A year ago as a result of China’s crackdown on cryptocurrency mining facilities, Bitcoin (BTC) mining became easier and more profitable. More than half of the hashrate, or the processing power of the Bitcoin network, dropped since the market peak in May 2021 as a result of the Chinese government’s mining restriction.
In spite of this, mining Bitcoin is no longer profitable for miners, according to data from the cryptocurrency analytics platform CryptoRank that was published on June 17.
This is because of the meltdown that has occurred in the cryptocurrency market, which has caused Bitcoin’s price to drop to a level that has not been seen in the past 18 months and has led the flagship digital asset to struggle to maintain support above the critical $20,000 level.
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Given that Bitcoin’s price has dropped to the average cost of mining the platform stated:
“Due to a significant drop in BTC price over the past months, mining has become less profitable. For some Bitcoin miners, it might even be unprofitable at the moment.”
Bitcoin mining stocks see slowing growth
It’s worth mentioning that Finbold reported earlier this week that cryptocurrency and Bitcoin mining-related stocks saw slowing growth in May with Marathon Digital Holding (NASDAQ: MARA) and Riot Blockchain (NASDAQ: RIOT) leading the way.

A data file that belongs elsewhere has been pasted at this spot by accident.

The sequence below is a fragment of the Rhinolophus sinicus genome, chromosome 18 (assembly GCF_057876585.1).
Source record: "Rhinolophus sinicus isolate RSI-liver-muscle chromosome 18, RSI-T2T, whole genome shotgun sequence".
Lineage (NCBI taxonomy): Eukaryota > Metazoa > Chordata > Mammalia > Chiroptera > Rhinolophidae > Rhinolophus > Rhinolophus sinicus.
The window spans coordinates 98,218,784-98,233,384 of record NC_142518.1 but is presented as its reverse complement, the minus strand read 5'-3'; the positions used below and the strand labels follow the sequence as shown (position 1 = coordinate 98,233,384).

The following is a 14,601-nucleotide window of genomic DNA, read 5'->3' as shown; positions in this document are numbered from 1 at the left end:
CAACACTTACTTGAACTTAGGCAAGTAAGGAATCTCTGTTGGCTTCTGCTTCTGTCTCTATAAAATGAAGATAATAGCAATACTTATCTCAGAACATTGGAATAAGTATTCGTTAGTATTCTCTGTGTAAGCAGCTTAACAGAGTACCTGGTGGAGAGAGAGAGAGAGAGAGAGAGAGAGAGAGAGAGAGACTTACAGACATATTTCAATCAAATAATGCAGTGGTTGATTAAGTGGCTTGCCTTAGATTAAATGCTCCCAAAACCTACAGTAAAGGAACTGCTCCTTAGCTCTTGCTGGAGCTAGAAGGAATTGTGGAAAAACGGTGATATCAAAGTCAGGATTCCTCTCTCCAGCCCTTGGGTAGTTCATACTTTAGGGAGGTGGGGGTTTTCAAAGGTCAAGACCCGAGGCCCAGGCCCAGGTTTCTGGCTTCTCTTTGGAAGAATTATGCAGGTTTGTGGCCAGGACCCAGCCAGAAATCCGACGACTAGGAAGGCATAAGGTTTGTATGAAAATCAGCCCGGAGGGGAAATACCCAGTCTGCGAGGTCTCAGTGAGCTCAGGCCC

While the debate among lawmakers in different countries, states and cities rages on about the environmental effects of Bitcoin Proof-of-Work (PoW) mining. On June 16 a group of United States Congress members sent a letter to the country’s Environmental Protection Agency (EPA), explaining the practice actually has certain benefits.
It is important to note that the PoW cryptocurrencies have been subjected to widespread criticism owing to the huge amount of electricity required to mine them, in contrast to the Proof-of-Stake (PoS) assets, which are seen as being friendlier to the environment.
As a result of the dispute, authorities in certain areas have even recommended outright prohibiting the use of the PoW method. Recent events saw a prohibition of a similar kind being approved by the Senate of the State of New York, but the Parliament of the European Union voted against it.